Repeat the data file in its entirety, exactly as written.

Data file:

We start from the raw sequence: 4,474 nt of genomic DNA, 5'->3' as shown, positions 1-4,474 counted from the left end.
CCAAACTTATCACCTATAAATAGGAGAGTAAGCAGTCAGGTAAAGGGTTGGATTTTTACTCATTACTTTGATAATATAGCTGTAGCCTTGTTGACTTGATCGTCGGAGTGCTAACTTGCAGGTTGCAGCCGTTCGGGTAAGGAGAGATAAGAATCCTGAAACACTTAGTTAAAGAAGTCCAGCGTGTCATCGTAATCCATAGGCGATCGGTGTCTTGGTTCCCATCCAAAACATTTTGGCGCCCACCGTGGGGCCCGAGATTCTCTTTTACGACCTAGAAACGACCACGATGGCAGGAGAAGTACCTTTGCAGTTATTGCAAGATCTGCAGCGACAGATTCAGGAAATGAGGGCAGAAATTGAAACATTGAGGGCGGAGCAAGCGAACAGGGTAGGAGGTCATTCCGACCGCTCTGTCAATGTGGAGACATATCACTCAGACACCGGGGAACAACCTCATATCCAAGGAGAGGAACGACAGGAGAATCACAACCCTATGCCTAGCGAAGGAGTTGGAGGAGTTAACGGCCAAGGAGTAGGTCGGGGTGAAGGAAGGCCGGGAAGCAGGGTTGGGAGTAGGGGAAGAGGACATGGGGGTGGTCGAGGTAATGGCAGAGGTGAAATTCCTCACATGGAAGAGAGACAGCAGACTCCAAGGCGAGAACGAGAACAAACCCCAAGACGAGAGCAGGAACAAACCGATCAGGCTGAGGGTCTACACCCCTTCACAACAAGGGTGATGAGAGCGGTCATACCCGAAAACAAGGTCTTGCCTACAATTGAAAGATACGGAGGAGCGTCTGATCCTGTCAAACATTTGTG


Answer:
We start from the raw sequence: 4,474 nt of genomic DNA, 5'->3' as shown, positions 1-4,474 counted from the left end.
CCAAACTTATCACCTATAAATAGGAGAGTAAGCAGTCAGGTAAAGGGTTGGATTTTTACTCATTACTTTGATAATATAGCTGTAGCCTTGTTGACTTGATCGTCGGAGTGCTAACTTGCAGGTTGCAGCCGTTCGGGTAAGGAGAGATAAGAATCCTGAAACACTTAGTTAAAGAAGTCCAGCGTGTCATCGTAATCCATAGGCGATCGGTGTCTTGGTTCCCATCCAAAACATTTTGGCGCCCACCGTGGGGCCCGAGATTCTCTTTTACGACCTAGAAACGACCACGATGGCAGGAGAAGTACCTTTGCAGTTATTGCAAGATCTGCAGCGACAGATTCAGGAAATGAGGGCAGAAATTGAAACATTGAGGGCGGAGCAAGCGAACAGGGTAGGAGGTCATTCCGACCGCTCTGTCAATGTGGAGACATATCACTCAGACACCGGGGAACAACCTCATATCCAAGGAGAGGAACGACAGGAGAATCACAACCCTATGCCTAGCGAAGGAGTTGGAGGAGTTAACGGCCAAGGAGTAGGTCGGGGTGAAGGAAGGCCGGGAAGCAGGGTTGGGAGTAGGGGAAGAGGACATGGGGGTGGTCGAGGTAATGGCAGAGGTGAAATTCCTCACATGGAAGAGAGACAGCAGACTCCAAGGCGAGAACGAGAACAAACCCCAAGACGAGAGCAGGAACAAACCGATCAGGCTGAGGGTCTACACCCCTTCACAACAAGGGTGATGAGAGCGGTCATACCCGAAAACAAGGTCTTGCCTACAATTGAAAGATACGGAGGAGCGTCTGATCCTGTCAAACATTTGTG